CMU Trends

Trends: The rights of artists and songwriters post-assignment – performer and moral rights

By | Published on Friday 18 August 2017

At its core, copyright is about providing those who create original creative works with control over what happens to that which they create. This control is granted either as a point of principle – “of course a creator should control their creations” – or as some kind of reward for creative endeavour – “well done for all your hard work, now you can exploit your controls to make a profit”.

But the individuals who actually create a piece of content aren’t necessarily the owner of the subsequent copyright. Depending on what kind of copyright results from the creative process, the resulting copyright may go to the principal funder of the work rather than the individuals who were hands-on creative. And even where the individual creator is the copyright owner by default, said creator may then transfer ownership to another party, in return for money or administrative support.

However, even where the individuals involved in the creation of a piece of content are not the owners of the resulting copyright, they may well still have some rights over said content, either through contract, or as a result of performer or moral rights.

With these kinds of rights back in the news this week, as a result of a disagreement between the songwriter community and the label community in the US, where moral rights are under review by the Copyright Office, CMU Trends considers what the law says about the rights of artists and songwriters who don’t own the copyright in their work.

Let’s start with the basics from a music rights perspective. If you write a song, you create a copyright. If you record a track, you create a copyright. As far as copyright law is concerned these are separate. So if you have a recording of a song, there are two copyrights at play, one in the song and one in the recording.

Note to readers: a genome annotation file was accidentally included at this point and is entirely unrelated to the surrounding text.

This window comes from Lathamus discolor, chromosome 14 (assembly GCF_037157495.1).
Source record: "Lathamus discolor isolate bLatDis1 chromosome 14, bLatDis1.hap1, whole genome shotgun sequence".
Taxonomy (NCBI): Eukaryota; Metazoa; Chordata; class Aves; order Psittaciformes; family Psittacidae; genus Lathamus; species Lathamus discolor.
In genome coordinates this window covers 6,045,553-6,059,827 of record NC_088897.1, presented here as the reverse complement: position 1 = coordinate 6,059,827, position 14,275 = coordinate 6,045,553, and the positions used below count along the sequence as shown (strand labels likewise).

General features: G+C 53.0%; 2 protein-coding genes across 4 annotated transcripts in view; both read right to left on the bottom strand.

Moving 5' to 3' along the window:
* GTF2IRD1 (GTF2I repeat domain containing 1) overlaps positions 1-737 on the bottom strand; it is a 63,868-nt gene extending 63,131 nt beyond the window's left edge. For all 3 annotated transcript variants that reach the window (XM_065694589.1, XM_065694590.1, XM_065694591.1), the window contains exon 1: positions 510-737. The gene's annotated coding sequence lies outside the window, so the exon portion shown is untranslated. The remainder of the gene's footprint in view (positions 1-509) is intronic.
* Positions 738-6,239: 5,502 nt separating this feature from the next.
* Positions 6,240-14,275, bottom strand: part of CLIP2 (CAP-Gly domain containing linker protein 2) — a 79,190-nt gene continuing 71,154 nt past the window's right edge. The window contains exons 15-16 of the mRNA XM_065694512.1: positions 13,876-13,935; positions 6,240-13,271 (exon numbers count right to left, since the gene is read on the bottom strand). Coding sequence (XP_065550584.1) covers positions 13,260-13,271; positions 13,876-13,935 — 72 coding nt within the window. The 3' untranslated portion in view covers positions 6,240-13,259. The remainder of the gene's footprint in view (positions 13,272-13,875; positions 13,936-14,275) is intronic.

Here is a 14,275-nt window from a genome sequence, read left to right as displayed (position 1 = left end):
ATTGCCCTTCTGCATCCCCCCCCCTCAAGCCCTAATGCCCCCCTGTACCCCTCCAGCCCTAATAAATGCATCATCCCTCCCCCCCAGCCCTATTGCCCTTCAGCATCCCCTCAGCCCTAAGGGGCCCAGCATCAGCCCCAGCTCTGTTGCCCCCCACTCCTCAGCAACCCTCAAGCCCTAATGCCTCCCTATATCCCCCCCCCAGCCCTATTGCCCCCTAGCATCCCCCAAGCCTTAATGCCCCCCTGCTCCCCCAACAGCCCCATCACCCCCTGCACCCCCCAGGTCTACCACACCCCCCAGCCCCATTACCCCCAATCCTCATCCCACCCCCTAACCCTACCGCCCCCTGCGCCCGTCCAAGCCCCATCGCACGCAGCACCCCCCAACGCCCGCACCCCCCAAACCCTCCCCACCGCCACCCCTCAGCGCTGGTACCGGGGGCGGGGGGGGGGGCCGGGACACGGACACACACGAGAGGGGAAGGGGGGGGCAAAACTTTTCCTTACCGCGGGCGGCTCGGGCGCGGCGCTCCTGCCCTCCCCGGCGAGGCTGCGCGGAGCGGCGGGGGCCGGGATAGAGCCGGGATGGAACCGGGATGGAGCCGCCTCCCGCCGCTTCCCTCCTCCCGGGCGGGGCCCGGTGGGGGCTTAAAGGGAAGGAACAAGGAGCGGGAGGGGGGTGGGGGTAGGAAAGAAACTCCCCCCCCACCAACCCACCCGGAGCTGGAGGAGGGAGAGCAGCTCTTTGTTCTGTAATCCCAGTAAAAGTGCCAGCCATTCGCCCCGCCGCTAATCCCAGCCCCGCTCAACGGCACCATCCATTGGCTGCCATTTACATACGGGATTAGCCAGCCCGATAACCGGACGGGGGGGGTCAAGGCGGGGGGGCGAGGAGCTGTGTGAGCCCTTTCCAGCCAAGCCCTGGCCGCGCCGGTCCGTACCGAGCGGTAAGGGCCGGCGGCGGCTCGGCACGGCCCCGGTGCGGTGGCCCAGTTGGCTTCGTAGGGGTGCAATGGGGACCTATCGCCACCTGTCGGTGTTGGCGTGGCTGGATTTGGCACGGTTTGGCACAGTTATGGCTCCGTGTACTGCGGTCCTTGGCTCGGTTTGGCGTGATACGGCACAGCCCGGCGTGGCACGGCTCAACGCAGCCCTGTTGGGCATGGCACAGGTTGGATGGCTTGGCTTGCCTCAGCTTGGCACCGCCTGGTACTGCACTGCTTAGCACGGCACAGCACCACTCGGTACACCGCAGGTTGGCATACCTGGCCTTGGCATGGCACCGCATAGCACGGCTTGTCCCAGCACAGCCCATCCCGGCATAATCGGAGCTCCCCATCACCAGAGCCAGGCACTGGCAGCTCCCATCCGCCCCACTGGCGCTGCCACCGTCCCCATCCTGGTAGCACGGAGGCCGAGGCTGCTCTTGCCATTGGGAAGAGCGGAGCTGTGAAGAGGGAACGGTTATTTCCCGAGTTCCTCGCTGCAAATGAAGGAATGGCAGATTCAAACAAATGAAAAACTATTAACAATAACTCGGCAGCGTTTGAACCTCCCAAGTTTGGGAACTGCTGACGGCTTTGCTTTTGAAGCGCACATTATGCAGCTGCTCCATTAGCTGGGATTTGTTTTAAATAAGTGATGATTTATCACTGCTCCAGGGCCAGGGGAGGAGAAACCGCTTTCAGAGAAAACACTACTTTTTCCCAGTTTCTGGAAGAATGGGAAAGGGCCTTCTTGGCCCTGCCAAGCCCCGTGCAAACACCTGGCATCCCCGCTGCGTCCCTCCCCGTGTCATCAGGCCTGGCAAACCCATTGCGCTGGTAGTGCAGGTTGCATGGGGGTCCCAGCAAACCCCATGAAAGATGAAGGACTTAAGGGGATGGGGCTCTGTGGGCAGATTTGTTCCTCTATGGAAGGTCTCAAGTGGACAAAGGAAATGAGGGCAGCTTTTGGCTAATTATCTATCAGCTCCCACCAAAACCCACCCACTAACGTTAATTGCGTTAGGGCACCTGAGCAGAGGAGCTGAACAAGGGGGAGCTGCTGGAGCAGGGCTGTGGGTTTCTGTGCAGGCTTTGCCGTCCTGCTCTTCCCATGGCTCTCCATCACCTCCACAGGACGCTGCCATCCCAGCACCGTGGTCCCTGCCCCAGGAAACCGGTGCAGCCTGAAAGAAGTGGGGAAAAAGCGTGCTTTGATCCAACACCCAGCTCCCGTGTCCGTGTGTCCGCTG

Actually, technically, the song also consists of two copyrights if it has lyrics. Which is to say there is one copyright in the words (the literary work) and another in the melody (the musical work). But in the music industry that distinction isn’t generally made – we simply talk about the song copyright. However, the distinction is very much made between the song rights and the recording rights.

Copyright Ownership
In most countries copyright is automatic, there is no registration process, so that a song or a recording are protected by copyright as soon as they are created. To that end the law has to tell us who the default or presumed owner of the copyright is, because no one is formally claiming ownership.

Default ownership rules vary, both from country to country, and according to the kind of copyright. In the UK, the default owner of the song copyright is the songwriter (or songwriters – in which case the copyright is co-owned). But the default owner for the recording copyright is whoever organises and pays for the recording to take place, which for a signed artist would be the record company.

Copyright Controls
As stated above, copyright is all about control. As the copyright owner you have certain controls over what happens to your work. The precise list of controls again varies from country to country, though will commonly include…